Last year, reporters for the
Economists and futurists know it's not all doom and gloom, but it is all change. Oxford academics
Knowledge-based jobs were supposed to be safe career choices, the years of study it takes to become a lawyer, say, or an architect or accountant, in theory guaranteeing a lifetime of lucrative employment. That is no longer the case. Now even doctors face the looming threat of possible obsolescence. Expert radiologists are routinely outperformed by pattern-recognition software, diagnosticians by simple computer questionnaires. In 2012,
In their much-debated book The Second Machine Age,
So where does that leave the professions, whose hard-won expertise is beginning to fall within the power of computers and artificial intelligence to emulate? The efficiency of computerisation seems likely to spell the end of the job security past generations sought in such careers. For many, what were once extraordinary skillsets will soon be rendered ordinary by the advance of the machines. What will it mean to be a professional then?
"We'll see what I call decomposition, the breaking down of professional work into its component parts," says leading legal futurist professor
"Some of these parts will still require expert trusted advisers acting in traditional ways," he says. "But many other parts will be standardised or systematised or made available with online service." In a previous book Tomorrow's Lawyers, he predicts the creation of eight new legal roles at the intersection of software and law. Many of the job titles sound at home in IT companies: legal knowledge engineer, legal technologist, project manager, risk manager, process analyst.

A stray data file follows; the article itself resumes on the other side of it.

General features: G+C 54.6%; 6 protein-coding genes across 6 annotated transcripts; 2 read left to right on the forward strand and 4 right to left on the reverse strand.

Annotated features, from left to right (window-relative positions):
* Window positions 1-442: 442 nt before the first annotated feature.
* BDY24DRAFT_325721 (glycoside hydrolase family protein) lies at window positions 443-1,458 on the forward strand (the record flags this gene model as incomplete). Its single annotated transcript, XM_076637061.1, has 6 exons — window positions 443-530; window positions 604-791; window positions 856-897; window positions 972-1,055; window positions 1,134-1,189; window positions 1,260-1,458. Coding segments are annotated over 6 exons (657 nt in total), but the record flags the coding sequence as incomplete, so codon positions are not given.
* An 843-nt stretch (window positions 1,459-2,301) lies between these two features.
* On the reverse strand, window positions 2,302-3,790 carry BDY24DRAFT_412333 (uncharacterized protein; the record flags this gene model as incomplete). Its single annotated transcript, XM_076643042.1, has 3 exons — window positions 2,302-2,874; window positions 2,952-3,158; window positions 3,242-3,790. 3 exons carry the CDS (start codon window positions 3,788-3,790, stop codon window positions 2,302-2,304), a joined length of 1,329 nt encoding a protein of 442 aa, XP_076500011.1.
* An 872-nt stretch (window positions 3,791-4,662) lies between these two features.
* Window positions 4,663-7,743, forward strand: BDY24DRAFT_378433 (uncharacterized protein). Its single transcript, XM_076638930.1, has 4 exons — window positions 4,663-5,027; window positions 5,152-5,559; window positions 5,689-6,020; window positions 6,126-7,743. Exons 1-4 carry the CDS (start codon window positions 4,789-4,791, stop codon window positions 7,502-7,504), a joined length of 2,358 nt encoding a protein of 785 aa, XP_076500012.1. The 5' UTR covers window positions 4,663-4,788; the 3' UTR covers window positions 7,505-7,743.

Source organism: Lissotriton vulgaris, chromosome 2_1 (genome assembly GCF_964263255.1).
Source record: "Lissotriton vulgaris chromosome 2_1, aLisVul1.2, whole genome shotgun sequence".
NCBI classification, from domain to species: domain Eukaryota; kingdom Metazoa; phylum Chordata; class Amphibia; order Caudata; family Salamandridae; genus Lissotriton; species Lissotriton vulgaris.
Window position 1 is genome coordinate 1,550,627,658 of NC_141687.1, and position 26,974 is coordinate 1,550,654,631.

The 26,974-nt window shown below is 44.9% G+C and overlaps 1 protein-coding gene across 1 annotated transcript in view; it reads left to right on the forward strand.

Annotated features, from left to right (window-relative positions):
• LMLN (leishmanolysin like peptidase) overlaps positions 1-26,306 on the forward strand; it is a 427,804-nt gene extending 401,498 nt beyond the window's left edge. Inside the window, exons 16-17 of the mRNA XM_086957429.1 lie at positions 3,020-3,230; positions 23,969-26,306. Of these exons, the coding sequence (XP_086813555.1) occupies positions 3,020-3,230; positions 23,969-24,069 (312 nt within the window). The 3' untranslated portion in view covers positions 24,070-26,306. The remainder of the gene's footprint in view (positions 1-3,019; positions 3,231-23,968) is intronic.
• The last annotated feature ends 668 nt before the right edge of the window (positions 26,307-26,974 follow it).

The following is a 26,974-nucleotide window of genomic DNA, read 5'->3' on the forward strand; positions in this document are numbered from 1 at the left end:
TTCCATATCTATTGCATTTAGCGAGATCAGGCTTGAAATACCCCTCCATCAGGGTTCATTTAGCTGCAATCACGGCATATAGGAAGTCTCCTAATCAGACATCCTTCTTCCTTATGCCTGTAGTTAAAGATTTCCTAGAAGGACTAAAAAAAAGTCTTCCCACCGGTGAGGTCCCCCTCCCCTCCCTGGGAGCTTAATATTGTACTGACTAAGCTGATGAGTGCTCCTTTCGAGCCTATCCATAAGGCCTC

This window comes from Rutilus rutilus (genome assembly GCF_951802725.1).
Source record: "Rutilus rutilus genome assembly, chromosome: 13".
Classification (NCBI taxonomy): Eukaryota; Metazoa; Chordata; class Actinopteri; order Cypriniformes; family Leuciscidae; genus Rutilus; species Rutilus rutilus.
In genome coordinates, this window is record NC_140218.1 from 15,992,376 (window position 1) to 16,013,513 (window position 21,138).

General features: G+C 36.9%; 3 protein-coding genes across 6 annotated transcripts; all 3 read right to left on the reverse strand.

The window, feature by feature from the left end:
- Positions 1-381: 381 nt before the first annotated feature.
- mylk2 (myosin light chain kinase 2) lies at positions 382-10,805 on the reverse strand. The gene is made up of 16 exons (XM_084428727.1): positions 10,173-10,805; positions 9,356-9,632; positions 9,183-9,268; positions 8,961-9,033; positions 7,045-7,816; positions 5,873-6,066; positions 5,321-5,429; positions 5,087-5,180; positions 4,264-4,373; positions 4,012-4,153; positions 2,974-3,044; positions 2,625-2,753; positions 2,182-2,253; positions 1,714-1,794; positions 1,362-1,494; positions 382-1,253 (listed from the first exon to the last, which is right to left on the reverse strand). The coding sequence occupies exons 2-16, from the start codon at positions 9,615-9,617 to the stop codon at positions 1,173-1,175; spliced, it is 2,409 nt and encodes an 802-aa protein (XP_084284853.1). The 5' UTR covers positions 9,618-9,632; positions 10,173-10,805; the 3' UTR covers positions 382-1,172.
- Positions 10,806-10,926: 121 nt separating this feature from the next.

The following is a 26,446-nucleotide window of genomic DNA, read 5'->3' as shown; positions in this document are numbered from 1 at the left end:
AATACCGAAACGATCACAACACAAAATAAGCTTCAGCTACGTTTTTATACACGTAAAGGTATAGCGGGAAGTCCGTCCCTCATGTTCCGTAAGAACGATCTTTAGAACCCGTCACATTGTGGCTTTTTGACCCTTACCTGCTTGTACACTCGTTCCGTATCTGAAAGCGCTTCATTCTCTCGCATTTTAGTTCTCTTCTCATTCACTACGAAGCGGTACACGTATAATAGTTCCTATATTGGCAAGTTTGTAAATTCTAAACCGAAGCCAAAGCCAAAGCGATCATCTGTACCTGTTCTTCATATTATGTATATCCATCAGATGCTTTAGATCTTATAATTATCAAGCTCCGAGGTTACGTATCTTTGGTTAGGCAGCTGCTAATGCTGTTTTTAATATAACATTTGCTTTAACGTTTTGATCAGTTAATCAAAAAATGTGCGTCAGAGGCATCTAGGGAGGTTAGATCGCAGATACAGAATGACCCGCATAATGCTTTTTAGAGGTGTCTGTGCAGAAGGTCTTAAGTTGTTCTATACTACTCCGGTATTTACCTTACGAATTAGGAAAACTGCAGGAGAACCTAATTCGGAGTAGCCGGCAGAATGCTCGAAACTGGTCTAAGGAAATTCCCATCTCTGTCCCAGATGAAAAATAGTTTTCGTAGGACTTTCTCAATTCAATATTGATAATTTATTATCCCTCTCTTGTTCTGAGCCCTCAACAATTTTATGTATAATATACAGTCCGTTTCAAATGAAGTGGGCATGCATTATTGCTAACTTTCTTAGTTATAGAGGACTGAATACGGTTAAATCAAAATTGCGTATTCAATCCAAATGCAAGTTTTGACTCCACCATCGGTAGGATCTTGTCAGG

"Many traditional lawyers will look at that and think: 'Yes, they might be jobs, but that's not what I went to law school for. And that's not what my parents' generation did as lawyers.'" That, says Susskind, is not his concern: whether we call these new positions lawyers or not, the legal sector will survive.
"What I often say is that the future of law is not Rumpole of the Bailey, and it's not
"Those professions that do not change will render themselves obsolete," says Dr
No one knows for sure what the careers of the future will look like. But the people at the cutting edge are already watching old jobs disappear - and experimenting with the technology that has begun to create new ones. Here's how three of the professions - medicine, architecture and the law - could be transformed, according to the people helping to reinvent them.
Five years ago, entrepreneur
Moore is optimistic about the revolution computerisation has unleashed in his sector. "I don't think of [software] as consuming the industry, as much as I think of it as supporting the industry. So with software, certainly there are mundane, routine tasks that will become more efficient, but by making those tasks more efficient, lawyers will be able to move up in the food chain and serve millions more legal transactions than they currently can."
Even judges, he says, will need to move online. "I think we have to have virtual courts.
Such changes would mean fewer lawyers were needed to meet existing clients' needs. But there is an upside: as costs fall and lawyers serve more clients, small businesses and private individuals will suddenly be able to afford legal advice. This is the "latent legal market", a disenfranchised horde of potential customers estimated to be worth as much as pounds 27bn. "There's really an unmet demand for legal services," says Moore. "We need more lawyers, not fewer."